Use of proton spectroscopy for detection of homozygous fatty ZDF-drt rats before weaning

D. T. Stein, E. E. Babcock, C. R. Malloy, J. D. McGarry

Research output: Contribution to journalArticle

24 Scopus citations

Abstract

OBJECTIVE: To investigate the use of proton spectroscopy to measure abdominal fat content in pre-obese offspring of obese and lean Zucker diabetic fatty (ZDF-drt) rats. DESIGN: Large and small litters (size 4-15, 127 pups total) were serially measured during the suckling period to assess their abdominal fat index (AFI) and subsequently identified as to their genotype (fa/fa obese or Fa/? lean). MEASUREMENTS: Body weight, abdominal fat index (derived from percent fat by proton spectroscopy x body weight). When the abdominal fat index was plotted vs body weight, the data fell along two regression lines that distinguished pre-obese from lean pups. Percent fat by proton spectroscopy was validated against chemical measurement. RESULTS: Genotypes of pre-obese and lean pups were distinguishable from 13 days of age onwards. The procedure allowed prediction of genotype with 98% accuracy at 12-15 days and was 100% reliable at 16 days and beyond. The rate of fat accretion in the pups correlated directly with genotype, litter size and caloric density of the mother's food. CONCLUSION: Unlike currently available methods, the technique is rapid, simple, non-invasive and has the additional advantage of providing a measure of fat content sequentially over time in the same animal. It should be useful for the study of early metabolic derangements in the development of obesity and non-insulin dependent diabetes syndromes.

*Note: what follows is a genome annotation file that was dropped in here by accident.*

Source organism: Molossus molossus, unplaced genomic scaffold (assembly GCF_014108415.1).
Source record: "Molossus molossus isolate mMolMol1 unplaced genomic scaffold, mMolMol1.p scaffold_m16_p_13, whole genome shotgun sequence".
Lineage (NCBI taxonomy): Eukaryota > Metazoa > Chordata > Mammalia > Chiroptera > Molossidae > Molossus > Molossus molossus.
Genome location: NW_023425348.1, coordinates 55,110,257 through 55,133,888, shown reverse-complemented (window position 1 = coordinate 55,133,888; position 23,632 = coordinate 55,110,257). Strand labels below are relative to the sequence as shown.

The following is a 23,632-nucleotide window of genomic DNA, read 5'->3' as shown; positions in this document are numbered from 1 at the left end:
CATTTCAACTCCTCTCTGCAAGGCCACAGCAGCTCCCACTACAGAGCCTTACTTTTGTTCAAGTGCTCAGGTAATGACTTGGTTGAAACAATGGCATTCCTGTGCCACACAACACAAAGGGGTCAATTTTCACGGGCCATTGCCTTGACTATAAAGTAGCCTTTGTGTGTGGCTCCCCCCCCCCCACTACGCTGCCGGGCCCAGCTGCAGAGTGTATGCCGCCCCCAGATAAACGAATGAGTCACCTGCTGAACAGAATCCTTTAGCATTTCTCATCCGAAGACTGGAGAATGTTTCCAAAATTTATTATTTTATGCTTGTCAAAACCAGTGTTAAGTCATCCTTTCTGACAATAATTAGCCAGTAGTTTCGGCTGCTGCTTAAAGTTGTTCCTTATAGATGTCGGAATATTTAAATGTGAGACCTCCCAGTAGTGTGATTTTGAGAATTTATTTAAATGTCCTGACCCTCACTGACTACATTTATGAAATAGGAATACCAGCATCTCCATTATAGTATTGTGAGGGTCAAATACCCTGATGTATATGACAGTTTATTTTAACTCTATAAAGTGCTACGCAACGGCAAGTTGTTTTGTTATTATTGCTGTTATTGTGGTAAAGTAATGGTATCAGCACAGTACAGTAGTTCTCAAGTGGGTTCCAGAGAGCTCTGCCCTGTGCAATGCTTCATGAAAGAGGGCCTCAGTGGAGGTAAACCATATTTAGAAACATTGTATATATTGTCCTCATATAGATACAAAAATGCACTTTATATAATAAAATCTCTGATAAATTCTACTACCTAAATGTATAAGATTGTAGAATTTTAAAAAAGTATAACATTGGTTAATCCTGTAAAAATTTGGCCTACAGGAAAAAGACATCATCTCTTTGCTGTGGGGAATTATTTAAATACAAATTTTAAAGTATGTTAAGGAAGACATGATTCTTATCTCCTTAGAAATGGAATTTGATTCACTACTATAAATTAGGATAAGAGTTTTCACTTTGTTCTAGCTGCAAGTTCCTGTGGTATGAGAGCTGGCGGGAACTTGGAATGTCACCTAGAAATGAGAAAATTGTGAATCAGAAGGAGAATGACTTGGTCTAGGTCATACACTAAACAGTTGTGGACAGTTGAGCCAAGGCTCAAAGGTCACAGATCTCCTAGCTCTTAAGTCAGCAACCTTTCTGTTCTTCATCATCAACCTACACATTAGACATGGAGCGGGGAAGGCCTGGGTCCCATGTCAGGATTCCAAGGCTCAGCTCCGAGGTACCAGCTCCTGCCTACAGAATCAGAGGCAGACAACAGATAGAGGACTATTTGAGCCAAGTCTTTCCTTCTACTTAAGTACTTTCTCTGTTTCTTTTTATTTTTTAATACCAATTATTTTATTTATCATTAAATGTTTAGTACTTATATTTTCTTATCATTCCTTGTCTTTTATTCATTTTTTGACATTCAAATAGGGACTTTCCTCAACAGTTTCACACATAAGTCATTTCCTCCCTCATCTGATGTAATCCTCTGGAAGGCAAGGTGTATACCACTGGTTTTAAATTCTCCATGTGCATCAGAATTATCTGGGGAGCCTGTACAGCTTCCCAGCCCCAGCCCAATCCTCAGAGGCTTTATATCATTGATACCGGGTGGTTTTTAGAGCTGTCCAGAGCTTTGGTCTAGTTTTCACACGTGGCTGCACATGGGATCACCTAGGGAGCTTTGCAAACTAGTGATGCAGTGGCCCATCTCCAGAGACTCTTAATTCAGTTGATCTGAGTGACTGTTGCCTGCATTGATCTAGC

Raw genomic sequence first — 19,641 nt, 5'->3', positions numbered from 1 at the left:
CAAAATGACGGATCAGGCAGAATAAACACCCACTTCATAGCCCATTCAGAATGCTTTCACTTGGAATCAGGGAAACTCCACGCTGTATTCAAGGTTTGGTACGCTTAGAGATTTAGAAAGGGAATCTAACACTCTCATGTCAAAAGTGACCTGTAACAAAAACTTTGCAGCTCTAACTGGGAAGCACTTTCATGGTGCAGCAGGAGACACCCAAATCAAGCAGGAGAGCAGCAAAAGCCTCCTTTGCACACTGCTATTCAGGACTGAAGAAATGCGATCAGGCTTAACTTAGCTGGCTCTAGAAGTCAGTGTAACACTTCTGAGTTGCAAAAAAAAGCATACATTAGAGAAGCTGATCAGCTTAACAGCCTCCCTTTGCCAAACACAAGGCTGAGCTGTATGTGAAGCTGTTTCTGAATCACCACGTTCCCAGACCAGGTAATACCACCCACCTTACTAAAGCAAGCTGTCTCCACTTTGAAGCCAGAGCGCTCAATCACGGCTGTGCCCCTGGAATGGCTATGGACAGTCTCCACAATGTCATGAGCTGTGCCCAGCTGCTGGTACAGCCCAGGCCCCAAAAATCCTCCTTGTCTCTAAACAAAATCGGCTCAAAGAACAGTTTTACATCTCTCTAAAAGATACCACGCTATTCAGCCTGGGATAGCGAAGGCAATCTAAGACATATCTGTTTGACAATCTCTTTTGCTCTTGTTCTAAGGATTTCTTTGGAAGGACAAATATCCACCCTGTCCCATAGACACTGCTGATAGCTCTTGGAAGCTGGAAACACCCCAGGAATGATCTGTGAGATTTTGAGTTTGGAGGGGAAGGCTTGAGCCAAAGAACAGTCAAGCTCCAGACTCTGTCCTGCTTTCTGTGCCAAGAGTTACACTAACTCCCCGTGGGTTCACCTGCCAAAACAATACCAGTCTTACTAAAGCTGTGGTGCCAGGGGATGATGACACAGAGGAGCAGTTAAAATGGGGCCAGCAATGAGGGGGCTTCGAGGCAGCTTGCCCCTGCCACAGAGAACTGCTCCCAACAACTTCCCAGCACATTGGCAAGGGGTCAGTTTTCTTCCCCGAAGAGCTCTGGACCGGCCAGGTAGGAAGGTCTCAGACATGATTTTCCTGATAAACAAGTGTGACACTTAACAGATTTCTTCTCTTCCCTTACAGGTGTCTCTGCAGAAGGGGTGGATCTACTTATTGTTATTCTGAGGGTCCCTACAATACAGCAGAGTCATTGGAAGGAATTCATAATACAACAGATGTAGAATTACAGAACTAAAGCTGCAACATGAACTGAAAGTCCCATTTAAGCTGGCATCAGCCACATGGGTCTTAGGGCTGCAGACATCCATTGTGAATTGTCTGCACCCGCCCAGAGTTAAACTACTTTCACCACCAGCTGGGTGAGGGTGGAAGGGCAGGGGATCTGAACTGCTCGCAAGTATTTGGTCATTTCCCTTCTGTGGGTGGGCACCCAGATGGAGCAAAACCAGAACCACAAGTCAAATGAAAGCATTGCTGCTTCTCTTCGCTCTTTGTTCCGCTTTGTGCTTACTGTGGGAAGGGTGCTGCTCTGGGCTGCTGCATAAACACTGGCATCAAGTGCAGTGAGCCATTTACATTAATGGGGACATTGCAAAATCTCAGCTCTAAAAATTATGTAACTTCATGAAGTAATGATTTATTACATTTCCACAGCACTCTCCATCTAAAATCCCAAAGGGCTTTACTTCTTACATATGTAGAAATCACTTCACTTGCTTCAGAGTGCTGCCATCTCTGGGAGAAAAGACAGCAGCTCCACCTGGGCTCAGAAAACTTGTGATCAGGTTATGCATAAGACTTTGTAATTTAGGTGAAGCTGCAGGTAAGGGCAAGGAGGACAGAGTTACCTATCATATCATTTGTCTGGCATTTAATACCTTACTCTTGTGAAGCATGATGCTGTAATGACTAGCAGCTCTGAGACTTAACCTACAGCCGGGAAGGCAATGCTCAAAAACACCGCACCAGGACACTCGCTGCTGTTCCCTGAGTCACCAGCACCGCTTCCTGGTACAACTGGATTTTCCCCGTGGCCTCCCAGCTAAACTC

Original languageEnglish (US)
Pages (from-to)804-810
Number of pages7
JournalInternational Journal of Obesity
Volume19
Issue number11
StatePublished - Jan 1 1995

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Keywords

  • Animal model
  • Body composition
  • Magnetic resonance imaging
  • Non-insulin dependent diabetes
  • Proton spectroscopy
  • Zucker diabetic fatty rat

ASJC Scopus subject areas

  • Medicine (miscellaneous)
  • Endocrinology, Diabetes and Metabolism
  • Nutrition and Dietetics

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